200 F2d 935 Crown Overall Mfg Co v. Chahin
200 F.2d 935
CROWN OVERALL MFG. CO.
United States Court of Appeals Fifth Circuit.
January 14, 1953.
Frank Zugelter, Cincinnati, Ohio, Henry M. Robinson, New Orleans, La., for appellant.
R. H. Feuille and Thornton Hardie, El Paso, Tex., for appellee.
Before HOLMES, RUSSELL, and STRUM, Circuit Judges.
HOLMES, Circuit Judge.
The appellant, in its complaint, alleged that it owned the trade-marks Headies and Headlights, and used them for many years on its wearing apparel of pants, shirts, and overalls; that the appellee long after the registration by appellant of said trademarks, began the production and sale of overalls bearing the trade-mark Headall; and that appellee was selling the same in several southwestern states, thereby infringing appellant's trade-marks on goods of the same descriptive character, which entitled it to an injunction and damages. The appellee denied any deceit, fraud, or confusion, and claimed that the use by him of the word Headall did not constitute unfair or unlawful competition.
The suit was tried on its merits before the court, without a jury, the court finding for the defendant and entering judgment accordingly. The findings of fact were that the plaintiff owned the trade-marks, and had used them, as alleged; but that the dominant and distinctive characteristic of both trade-marks of the appellant was a railroad engine-headlight beam feature, which appealed to the eye and made a lasting impression on a person's memory; that the only difference between the Headies trade-mark and the Headlight trade-mark was that the former had the word Headies superimposed on the "headlight beam" instead of the word Headlight; and that the two trade-marks of appellant were identical in all other respects, the dominant feature of each being the railroad engine-headlight beam.
The court found that the appellee had not advertised his Headall brand garments but, beginning in 1935, had sold such marked garments in Texas, Arizona, California, Colorado, and New Mexico; that he had made no attempt to copy or imitate the "railroad engine-headlight beam feature" of appellant's trade-marks or to adopt any similar feature, the only similarity between the plaintiff's and the defendant's trade-marks being the word "Head," the endings being entirely dissimilar and free from confusing similarity. The court also found that the style and shape of printing the arrangement of words in plaintiff's trade-marks were entirely dissimilar from the style and shape of printing the words and the arrangement of the words in defendant's trade-marks as used in the trade; that plaintiff's trade-marks are not properly dissectible, but are composite marks that include the distinctive "headlight beam" feature, which taken together connotes a headlight or headlight beam; and that the public had never actually been deceived by the Headall trade-mark, nor was the resemblance between the marks sufficiently close to deceive purchasers or to cause goods of the defendant to be passed off as those of the plaintiff.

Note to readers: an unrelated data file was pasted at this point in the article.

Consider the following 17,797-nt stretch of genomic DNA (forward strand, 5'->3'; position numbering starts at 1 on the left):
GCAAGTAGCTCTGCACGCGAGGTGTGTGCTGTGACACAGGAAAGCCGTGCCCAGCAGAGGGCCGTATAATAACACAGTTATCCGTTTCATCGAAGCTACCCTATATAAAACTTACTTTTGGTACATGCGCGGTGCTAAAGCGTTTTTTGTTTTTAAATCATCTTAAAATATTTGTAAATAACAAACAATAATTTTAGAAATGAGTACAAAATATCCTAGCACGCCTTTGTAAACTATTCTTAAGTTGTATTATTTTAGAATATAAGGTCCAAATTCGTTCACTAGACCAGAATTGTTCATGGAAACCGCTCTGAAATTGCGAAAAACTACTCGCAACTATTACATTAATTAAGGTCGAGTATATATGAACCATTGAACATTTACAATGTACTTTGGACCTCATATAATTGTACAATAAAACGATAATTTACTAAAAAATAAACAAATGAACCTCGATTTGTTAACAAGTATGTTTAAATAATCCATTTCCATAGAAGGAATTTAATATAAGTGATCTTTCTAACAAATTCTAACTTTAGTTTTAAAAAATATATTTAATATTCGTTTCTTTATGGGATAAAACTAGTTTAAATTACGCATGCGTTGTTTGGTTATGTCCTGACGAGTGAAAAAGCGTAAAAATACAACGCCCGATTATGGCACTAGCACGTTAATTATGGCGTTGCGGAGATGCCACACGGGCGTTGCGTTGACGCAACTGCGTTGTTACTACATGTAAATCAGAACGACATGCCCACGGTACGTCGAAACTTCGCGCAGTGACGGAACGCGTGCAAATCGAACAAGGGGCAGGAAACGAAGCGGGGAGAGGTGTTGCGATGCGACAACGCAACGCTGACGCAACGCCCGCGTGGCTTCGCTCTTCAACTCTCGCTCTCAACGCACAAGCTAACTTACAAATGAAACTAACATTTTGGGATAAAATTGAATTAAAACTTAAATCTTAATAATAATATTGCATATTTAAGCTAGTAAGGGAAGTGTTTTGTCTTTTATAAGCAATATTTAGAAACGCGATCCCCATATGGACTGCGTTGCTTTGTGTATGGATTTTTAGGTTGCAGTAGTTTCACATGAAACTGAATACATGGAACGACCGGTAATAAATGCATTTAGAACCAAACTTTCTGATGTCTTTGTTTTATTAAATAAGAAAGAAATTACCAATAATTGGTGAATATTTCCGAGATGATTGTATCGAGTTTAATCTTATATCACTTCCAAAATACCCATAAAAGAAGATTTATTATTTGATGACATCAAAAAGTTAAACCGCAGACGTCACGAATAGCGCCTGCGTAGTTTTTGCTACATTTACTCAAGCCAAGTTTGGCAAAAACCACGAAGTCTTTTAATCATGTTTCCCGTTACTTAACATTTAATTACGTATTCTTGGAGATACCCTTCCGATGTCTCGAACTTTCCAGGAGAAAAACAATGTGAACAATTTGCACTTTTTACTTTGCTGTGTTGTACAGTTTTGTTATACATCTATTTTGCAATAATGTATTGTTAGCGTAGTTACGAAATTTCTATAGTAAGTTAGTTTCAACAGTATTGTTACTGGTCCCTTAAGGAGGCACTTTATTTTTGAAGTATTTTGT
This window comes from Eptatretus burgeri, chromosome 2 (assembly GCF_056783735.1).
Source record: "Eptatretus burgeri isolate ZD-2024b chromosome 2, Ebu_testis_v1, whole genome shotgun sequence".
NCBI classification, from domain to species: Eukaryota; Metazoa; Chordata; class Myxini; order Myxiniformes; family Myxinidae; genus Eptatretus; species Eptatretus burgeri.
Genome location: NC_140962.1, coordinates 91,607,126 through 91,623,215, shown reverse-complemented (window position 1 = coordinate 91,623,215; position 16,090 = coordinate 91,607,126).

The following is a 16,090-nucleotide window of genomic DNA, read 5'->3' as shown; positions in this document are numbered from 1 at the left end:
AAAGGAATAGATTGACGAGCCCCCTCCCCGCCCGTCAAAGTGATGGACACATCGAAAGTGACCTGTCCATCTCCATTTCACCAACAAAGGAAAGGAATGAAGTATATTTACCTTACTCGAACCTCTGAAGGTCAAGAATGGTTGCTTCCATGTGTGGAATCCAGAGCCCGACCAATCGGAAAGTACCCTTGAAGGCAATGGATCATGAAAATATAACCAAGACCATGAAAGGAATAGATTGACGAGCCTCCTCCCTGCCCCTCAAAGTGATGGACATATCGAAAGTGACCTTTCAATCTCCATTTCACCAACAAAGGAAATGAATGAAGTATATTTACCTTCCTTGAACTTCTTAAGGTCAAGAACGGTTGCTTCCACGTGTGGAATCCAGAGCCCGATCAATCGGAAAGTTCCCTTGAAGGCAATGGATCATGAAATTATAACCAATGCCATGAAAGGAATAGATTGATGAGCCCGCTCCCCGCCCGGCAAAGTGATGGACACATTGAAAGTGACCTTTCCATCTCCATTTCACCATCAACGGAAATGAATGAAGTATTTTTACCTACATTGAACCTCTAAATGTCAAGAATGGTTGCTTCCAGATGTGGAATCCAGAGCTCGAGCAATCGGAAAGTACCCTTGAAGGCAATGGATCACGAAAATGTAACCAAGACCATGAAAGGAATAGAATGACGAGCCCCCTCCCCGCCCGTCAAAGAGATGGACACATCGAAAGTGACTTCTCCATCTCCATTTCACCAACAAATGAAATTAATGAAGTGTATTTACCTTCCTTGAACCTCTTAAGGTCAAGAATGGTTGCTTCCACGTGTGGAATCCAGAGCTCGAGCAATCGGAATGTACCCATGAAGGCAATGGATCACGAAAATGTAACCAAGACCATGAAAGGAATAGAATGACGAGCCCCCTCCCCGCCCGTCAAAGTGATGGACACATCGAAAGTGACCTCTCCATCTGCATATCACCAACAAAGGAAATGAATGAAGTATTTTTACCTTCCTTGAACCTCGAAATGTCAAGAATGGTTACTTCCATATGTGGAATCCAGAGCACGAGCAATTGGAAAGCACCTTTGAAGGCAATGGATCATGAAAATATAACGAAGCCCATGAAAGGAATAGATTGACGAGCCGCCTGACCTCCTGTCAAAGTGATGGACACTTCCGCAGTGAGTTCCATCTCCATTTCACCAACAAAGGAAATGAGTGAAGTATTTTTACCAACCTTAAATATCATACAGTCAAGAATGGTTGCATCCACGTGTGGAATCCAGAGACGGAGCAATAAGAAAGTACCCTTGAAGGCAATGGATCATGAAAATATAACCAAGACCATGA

The court concluded as a matter of law that (1) the trade-mark Headall did not infringe upon the trade-marks Headlight and Headies; (2) that the trade-mark Headall was not confusingly similar to appellant's trade-marks; and (3) that the appellee was not guilty of unfair competition. We think that the findings and conclusions of the trial court are correct, and that the judgment appealed from should be affirmed. It is so ordered. Coca-Cola Co. v. Carlisle Bottling Works, D. C., 43 F.2d 101, Id., 43 F.2d 119, 120; John Morrell & Co. v. Doyle, 7 Cir., 97 F.2d 232, 236, 237; American Tobacco Co. v. Globe Tobacco Co., C.C., 193 F. 1015; Nims' Unfair Competition & Trade Marks, 4th Edition, pp. 757, 758.